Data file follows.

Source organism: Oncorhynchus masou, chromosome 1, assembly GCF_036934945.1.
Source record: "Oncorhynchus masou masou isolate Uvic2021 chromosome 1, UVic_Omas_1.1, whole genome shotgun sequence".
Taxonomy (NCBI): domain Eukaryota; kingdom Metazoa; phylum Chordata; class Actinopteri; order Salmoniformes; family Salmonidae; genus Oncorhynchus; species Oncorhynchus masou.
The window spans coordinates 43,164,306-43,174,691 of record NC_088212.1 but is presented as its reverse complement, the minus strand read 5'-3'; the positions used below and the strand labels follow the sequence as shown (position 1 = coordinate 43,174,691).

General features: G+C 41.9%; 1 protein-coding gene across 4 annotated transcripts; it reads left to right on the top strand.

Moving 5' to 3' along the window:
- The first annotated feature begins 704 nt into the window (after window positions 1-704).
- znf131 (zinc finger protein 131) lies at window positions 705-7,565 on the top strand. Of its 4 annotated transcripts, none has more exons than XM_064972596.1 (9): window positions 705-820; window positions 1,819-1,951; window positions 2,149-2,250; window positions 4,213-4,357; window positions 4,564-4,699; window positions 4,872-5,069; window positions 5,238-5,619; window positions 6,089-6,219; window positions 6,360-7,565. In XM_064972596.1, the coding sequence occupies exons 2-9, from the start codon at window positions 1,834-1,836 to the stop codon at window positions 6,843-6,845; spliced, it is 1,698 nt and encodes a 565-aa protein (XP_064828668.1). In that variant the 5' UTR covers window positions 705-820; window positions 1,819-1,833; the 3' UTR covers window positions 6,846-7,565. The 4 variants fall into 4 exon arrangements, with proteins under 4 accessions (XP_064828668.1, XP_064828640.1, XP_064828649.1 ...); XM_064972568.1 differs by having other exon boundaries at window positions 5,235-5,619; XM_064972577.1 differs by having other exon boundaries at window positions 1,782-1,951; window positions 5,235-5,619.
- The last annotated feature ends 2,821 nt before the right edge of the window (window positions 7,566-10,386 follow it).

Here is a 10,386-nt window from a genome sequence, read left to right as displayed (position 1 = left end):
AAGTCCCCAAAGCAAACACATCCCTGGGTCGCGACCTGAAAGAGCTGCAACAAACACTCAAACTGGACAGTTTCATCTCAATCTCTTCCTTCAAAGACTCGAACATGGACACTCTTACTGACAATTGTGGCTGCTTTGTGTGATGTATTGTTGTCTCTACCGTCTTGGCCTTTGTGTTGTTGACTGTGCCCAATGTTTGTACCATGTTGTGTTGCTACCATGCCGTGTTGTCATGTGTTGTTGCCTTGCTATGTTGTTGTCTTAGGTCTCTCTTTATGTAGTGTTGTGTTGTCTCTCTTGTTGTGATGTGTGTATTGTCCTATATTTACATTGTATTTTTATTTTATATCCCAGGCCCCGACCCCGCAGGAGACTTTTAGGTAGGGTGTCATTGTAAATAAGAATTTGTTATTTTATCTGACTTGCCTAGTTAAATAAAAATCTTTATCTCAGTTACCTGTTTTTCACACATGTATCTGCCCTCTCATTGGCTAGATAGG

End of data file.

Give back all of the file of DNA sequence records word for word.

Source organism: Oncorhynchus masou, chromosome 1, assembly GCF_036934945.1.
Source record: "Oncorhynchus masou masou isolate Uvic2021 chromosome 1, UVic_Omas_1.1, whole genome shotgun sequence".
Taxonomy (NCBI): domain Eukaryota; kingdom Metazoa; phylum Chordata; class Actinopteri; order Salmoniformes; family Salmonidae; genus Oncorhynchus; species Oncorhynchus masou.
The window spans coordinates 43,164,306-43,174,691 of record NC_088212.1 but is presented as its reverse complement, the minus strand read 5'-3'; the positions used below and the strand labels follow the sequence as shown (position 1 = coordinate 43,174,691).

General features: G+C 41.9%; 1 protein-coding gene across 4 annotated transcripts; it reads left to right on the top strand.

Moving 5' to 3' along the window:
- The first annotated feature begins 704 nt into the window (after window positions 1-704).
- znf131 (zinc finger protein 131) lies at window positions 705-7,565 on the top strand. Of its 4 annotated transcripts, none has more exons than XM_064972596.1 (9): window positions 705-820; window positions 1,819-1,951; window positions 2,149-2,250; window positions 4,213-4,357; window positions 4,564-4,699; window positions 4,872-5,069; window positions 5,238-5,619; window positions 6,089-6,219; window positions 6,360-7,565. In XM_064972596.1, the coding sequence occupies exons 2-9, from the start codon at window positions 1,834-1,836 to the stop codon at window positions 6,843-6,845; spliced, it is 1,698 nt and encodes a 565-aa protein (XP_064828668.1). In that variant the 5' UTR covers window positions 705-820; window positions 1,819-1,833; the 3' UTR covers window positions 6,846-7,565. The 4 variants fall into 4 exon arrangements, with proteins under 4 accessions (XP_064828668.1, XP_064828640.1, XP_064828649.1 ...); XM_064972568.1 differs by having other exon boundaries at window positions 5,235-5,619; XM_064972577.1 differs by having other exon boundaries at window positions 1,782-1,951; window positions 5,235-5,619.
- The last annotated feature ends 2,821 nt before the right edge of the window (window positions 7,566-10,386 follow it).

Here is a 10,386-nt window from a genome sequence, read left to right as displayed (position 1 = left end):
AAGTCCCCAAAGCAAACACATCCCTGGGTCGCGACCTGAAAGAGCTGCAACAAACACTCAAACTGGACAGTTTCATCTCAATCTCTTCCTTCAAAGACTCGAACATGGACACTCTTACTGACAATTGTGGCTGCTTTGTGTGATGTATTGTTGTCTCTACCGTCTTGGCCTTTGTGTTGTTGACTGTGCCCAATGTTTGTACCATGTTGTGTTGCTACCATGCCGTGTTGTCATGTGTTGTTGCCTTGCTATGTTGTTGTCTTAGGTCTCTCTTTATGTAGTGTTGTGTTGTCTCTCTTGTTGTGATGTGTGTATTGTCCTATATTTACATTGTATTTTTATTTTATATCCCAGGCCCCGACCCCGCAGGAGACTTTTAGGTAGGGTGTCATTGTAAATAAGAATTTGTTATTTTATCTGACTTGCCTAGTTAAATAAAAATCTTTATCTCAGTTACCTGTTTTTCACACATGTATCTGCCCTCTCATTGGCTAGATAGG